As lawns age or sustain heavy use from play, sports activities, pets, vehicle traffic and parking, soil compaction can result. Soil compaction is most severe in poorly drained or wet sites. Compaction greatly reduces the pore space within the soil that would normally hold air. Roots require oxygen to grow and absorb nutrients and water. Compaction reduces total pore space and the amount of air within the soil. It has a negative impact on nutrient uptake and water infiltration, in addition to being a physical barrier to root growth. This results in poor top growth and lawn deterioration.
Core aeration can benefit your lawn by
- Controlling thatch by increasing the activity of soil microorganisms that decompose thatch.
- Increasing water, nutrient and oxygen movement into the soil.
- Improving rooting.
- Enhancing infiltration of rainfall or irrigation and helps prevent fertilizer and pesticide run-off from overly compacted areas.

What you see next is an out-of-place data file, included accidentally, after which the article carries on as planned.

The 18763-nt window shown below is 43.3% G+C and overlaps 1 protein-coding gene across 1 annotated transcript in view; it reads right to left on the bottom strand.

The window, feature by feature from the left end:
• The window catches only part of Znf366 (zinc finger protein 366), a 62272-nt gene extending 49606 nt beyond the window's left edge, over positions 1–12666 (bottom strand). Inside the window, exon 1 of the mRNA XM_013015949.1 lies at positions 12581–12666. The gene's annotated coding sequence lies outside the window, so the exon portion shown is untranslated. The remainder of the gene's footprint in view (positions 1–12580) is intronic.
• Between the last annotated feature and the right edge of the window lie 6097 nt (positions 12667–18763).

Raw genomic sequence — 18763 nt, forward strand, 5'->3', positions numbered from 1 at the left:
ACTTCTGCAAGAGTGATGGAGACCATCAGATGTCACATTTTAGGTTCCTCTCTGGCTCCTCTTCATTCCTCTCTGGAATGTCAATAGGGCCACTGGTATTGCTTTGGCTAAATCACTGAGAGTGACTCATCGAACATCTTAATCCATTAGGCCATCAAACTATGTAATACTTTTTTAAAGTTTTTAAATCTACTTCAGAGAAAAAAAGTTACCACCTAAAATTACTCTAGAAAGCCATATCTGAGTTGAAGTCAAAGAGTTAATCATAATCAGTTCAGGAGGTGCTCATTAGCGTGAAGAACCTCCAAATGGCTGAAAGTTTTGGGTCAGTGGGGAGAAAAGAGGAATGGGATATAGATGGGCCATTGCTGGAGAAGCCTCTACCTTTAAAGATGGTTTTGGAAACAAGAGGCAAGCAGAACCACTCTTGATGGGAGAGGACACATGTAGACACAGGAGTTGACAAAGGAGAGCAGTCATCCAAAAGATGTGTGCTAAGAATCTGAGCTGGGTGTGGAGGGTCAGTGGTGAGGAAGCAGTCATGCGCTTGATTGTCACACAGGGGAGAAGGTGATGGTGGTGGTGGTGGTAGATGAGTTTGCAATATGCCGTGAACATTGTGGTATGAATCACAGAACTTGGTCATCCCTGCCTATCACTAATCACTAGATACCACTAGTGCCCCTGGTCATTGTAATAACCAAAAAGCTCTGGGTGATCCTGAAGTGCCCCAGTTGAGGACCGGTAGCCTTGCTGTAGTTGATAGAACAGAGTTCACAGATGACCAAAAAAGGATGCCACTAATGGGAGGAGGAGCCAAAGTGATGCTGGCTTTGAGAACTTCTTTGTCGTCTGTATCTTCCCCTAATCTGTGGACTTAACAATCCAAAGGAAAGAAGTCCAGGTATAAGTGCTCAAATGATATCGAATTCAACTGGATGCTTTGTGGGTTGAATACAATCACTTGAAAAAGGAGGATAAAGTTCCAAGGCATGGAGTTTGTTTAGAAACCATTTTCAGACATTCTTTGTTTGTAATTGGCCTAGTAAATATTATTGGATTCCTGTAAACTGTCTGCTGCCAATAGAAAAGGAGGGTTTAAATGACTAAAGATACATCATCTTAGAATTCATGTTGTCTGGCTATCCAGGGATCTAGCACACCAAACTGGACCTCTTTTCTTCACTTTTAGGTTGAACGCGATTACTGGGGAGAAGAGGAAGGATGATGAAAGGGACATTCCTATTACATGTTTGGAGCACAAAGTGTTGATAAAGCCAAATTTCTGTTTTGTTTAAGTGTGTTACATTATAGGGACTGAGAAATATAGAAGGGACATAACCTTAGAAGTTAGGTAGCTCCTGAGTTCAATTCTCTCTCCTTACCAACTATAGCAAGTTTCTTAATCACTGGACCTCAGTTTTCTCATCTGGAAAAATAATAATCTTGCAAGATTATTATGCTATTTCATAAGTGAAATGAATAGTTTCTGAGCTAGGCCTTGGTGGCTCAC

- Soil cores are best left on the lawn surface; they typically work back into the grass in 2-4 weeks.
- Lawns should be aerated once a year, especially under heavy use conditions.
- Lawns may be fertilized and seeded immediately following aeration with or without further soil top dressing.
- If your soil is heavily compacted, you can apply stable, mature compost 1/4 inch deep. Rake the compost over the lawn, filling the aeration holes.